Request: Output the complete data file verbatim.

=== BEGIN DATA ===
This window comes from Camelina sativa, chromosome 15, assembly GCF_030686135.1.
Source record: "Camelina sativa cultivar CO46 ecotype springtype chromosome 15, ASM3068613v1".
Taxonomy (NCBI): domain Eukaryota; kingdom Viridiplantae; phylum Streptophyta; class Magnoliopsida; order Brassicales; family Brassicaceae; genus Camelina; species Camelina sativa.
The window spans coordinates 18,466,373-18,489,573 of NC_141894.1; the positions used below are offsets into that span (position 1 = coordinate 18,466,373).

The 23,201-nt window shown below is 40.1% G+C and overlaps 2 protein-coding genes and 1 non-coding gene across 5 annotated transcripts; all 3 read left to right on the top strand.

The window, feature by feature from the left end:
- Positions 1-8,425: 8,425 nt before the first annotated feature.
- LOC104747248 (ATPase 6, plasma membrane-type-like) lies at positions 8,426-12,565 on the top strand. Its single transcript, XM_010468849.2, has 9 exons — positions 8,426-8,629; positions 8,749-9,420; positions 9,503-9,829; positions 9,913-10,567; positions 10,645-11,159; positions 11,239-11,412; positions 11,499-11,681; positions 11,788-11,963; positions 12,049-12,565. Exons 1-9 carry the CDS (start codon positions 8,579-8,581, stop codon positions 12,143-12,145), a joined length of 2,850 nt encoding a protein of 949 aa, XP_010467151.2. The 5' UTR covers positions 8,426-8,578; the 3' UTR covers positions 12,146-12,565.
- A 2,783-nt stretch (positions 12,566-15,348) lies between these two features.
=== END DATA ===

This window comes from Camelina sativa, chromosome 15, assembly GCF_030686135.1.
Source record: "Camelina sativa cultivar CO46 ecotype springtype chromosome 15, ASM3068613v1".
Taxonomy (NCBI): domain Eukaryota; kingdom Viridiplantae; phylum Streptophyta; class Magnoliopsida; order Brassicales; family Brassicaceae; genus Camelina; species Camelina sativa.
The window spans coordinates 18,466,373-18,489,573 of NC_141894.1; the positions used below are offsets into that span (position 1 = coordinate 18,466,373).

The 23,201-nt window shown below is 40.1% G+C and overlaps 2 protein-coding genes and 1 non-coding gene across 5 annotated transcripts; all 3 read left to right on the top strand.

The window, feature by feature from the left end:
- Positions 1-8,425: 8,425 nt before the first annotated feature.
- LOC104747248 (ATPase 6, plasma membrane-type-like) lies at positions 8,426-12,565 on the top strand. Its single transcript, XM_010468849.2, has 9 exons — positions 8,426-8,629; positions 8,749-9,420; positions 9,503-9,829; positions 9,913-10,567; positions 10,645-11,159; positions 11,239-11,412; positions 11,499-11,681; positions 11,788-11,963; positions 12,049-12,565. Exons 1-9 carry the CDS (start codon positions 8,579-8,581, stop codon positions 12,143-12,145), a joined length of 2,850 nt encoding a protein of 949 aa, XP_010467151.2. The 5' UTR covers positions 8,426-8,578; the 3' UTR covers positions 12,146-12,565.
- A 2,783-nt stretch (positions 12,566-15,348) lies between these two features.